India / Orissa: “They will never give in…”

By | September 11, 2019

Sister Kiran and Sister Sarojini get ready
for another long day of work. They belong to the religious order of the Society of Jesus,
Mary and Joseph. Nothing can disturb them during their morning prayer – not even the
lingering smell of smoke – a grim reminder of August of 2008.
Back then this Catholic education centre was on fire. Fundamentalist Hindus in the
Indian state of Orissa burned down some 5000 houses, churches and pastoral
centers belonging to the Christian minority. The violence was triggered by the murder of a prominent nationalist Hindu leader. He was
killed by leftist rebels with no connection to the Christian minority whatsoever.
But the nationalist Hindus took advantage of the moment to demand that all Christians
should leave the country because they are considered a foreign religion with no right
to exist in India. At the end of the violence there were 70 people killed, some 50 000 displaced
people and countless ruins. The pastoral centre in which the two sisters
live has been fixed up for now. Right after the violence the sisters were sent here by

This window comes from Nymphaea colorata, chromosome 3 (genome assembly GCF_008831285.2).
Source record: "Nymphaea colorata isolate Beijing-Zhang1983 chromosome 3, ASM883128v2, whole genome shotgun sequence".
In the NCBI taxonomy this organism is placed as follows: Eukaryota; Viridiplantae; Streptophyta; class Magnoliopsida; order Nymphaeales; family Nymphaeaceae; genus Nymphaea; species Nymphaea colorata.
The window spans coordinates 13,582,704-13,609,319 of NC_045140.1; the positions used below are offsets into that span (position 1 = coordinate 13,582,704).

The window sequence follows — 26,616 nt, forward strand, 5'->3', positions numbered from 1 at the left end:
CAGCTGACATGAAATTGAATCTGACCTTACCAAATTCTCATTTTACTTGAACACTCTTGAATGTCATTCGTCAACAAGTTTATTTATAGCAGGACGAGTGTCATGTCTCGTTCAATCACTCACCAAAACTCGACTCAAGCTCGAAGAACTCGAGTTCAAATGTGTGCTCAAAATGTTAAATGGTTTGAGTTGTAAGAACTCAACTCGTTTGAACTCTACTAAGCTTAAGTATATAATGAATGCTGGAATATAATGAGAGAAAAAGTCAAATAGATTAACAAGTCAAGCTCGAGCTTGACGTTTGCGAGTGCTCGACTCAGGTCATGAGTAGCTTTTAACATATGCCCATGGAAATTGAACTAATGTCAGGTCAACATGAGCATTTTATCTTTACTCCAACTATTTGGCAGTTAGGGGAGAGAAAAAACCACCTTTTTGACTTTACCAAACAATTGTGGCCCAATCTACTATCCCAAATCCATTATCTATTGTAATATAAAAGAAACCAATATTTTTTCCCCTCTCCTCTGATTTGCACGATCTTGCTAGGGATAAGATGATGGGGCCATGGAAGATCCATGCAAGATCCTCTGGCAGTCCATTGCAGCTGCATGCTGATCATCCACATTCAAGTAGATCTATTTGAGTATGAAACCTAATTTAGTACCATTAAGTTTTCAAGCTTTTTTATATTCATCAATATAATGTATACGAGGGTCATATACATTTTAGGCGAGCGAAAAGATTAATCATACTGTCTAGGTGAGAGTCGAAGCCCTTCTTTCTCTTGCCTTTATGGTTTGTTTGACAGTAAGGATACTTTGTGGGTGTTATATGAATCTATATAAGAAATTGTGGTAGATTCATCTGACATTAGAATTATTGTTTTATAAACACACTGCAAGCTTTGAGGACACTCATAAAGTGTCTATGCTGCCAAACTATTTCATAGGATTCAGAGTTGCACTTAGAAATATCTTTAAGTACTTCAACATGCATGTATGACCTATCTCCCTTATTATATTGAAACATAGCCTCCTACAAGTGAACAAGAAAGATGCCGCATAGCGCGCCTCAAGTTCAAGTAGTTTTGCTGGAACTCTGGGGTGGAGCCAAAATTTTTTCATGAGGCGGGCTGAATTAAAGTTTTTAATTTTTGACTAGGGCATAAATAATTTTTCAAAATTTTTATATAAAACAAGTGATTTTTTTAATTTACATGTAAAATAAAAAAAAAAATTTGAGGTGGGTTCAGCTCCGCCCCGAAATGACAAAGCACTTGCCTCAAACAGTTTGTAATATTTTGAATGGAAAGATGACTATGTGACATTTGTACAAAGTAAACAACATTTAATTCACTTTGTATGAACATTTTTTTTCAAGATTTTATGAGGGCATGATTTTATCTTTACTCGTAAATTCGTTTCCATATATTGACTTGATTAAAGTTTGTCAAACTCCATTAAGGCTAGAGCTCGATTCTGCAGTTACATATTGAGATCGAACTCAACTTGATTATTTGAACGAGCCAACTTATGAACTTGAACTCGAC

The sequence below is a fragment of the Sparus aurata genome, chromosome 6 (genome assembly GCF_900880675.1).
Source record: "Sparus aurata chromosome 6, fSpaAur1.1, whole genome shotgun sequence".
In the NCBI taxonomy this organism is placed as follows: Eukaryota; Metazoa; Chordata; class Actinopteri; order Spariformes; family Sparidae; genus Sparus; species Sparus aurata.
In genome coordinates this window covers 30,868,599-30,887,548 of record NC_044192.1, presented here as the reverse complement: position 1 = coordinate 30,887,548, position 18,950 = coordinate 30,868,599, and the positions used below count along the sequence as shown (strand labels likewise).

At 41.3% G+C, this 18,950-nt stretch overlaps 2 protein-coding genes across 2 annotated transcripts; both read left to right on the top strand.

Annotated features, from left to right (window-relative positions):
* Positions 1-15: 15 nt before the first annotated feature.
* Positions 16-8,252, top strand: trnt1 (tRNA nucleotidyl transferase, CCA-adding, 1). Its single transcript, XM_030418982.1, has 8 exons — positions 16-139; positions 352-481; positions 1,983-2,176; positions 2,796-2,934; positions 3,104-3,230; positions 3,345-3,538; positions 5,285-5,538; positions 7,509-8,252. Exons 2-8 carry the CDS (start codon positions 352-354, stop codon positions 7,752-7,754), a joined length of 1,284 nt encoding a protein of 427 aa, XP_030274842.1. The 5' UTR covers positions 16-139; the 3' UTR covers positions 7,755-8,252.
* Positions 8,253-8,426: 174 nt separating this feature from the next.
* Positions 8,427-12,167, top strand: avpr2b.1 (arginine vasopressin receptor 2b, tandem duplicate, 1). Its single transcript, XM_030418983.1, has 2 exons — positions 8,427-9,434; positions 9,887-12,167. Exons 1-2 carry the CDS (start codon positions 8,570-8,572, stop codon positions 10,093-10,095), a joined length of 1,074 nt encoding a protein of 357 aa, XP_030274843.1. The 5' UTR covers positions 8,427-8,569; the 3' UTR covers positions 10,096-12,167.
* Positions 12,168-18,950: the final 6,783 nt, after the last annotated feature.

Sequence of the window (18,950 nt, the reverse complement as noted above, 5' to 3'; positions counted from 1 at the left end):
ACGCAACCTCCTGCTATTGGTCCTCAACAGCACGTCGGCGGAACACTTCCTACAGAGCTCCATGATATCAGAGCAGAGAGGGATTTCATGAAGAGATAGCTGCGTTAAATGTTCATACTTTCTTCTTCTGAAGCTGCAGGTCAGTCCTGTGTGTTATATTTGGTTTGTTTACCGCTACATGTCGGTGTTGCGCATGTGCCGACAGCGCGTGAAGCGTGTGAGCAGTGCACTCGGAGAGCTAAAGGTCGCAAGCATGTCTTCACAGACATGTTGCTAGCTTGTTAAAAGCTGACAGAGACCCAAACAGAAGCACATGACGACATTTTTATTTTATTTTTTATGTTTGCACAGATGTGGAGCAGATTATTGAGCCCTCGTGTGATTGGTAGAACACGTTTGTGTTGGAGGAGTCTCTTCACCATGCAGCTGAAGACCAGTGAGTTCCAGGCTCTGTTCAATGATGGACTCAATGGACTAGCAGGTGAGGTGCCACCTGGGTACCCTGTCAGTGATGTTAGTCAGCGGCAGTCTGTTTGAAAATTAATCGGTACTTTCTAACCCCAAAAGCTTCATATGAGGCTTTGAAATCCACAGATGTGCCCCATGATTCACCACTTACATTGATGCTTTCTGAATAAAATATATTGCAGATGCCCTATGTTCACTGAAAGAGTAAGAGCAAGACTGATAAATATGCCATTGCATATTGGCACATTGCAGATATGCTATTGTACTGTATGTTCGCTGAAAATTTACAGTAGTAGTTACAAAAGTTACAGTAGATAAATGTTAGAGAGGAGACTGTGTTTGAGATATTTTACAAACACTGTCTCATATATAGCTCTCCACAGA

their order to help the dislocated Christians. Sister Sarojini had just finished her education
in the convent. I was saying shall I go or not, that question,
so many question was within me. I do not know how to proceed this work, I was questioning
myself and I was praying also to God: Lord help me, I do not know what to or I never
studied for that also. Like that I was questioning myself and I was praying – but anyway it was
a different experience for me. The Catholic Church in the small town of Raikia. One of its buildings served for a time as
a storage place for emergency aid. But now all are dispensed except for a few metal boxes
for valuables. The emergency food is almost all gone as well. Today the sisters are packing
rations for just 3 families in a nearby camp. The food was donated from catholic charities
in Germany. Sister Sarojini and sister Kiran are the only
ones that still come to the camp on a regular basis aside from occasional visits by the
Red Cross. One of the families they visit today is the one from 50-year-old Gobinda
Nayak. This metal box contains all the valuables he has left. This small space in a tent is
what he calls home now. Gobinda once had a nice, big house. But now it all lies in ruins… We believe in God as described in the Holy
Bible. We cannot worship Hindu Gods. We have been raised as Christians by our parents and
grandparents. In our faith we are all considered equals and no caste system declares us as
outcasts and untouchables. Because we did not convert to Hinduism they destroyed our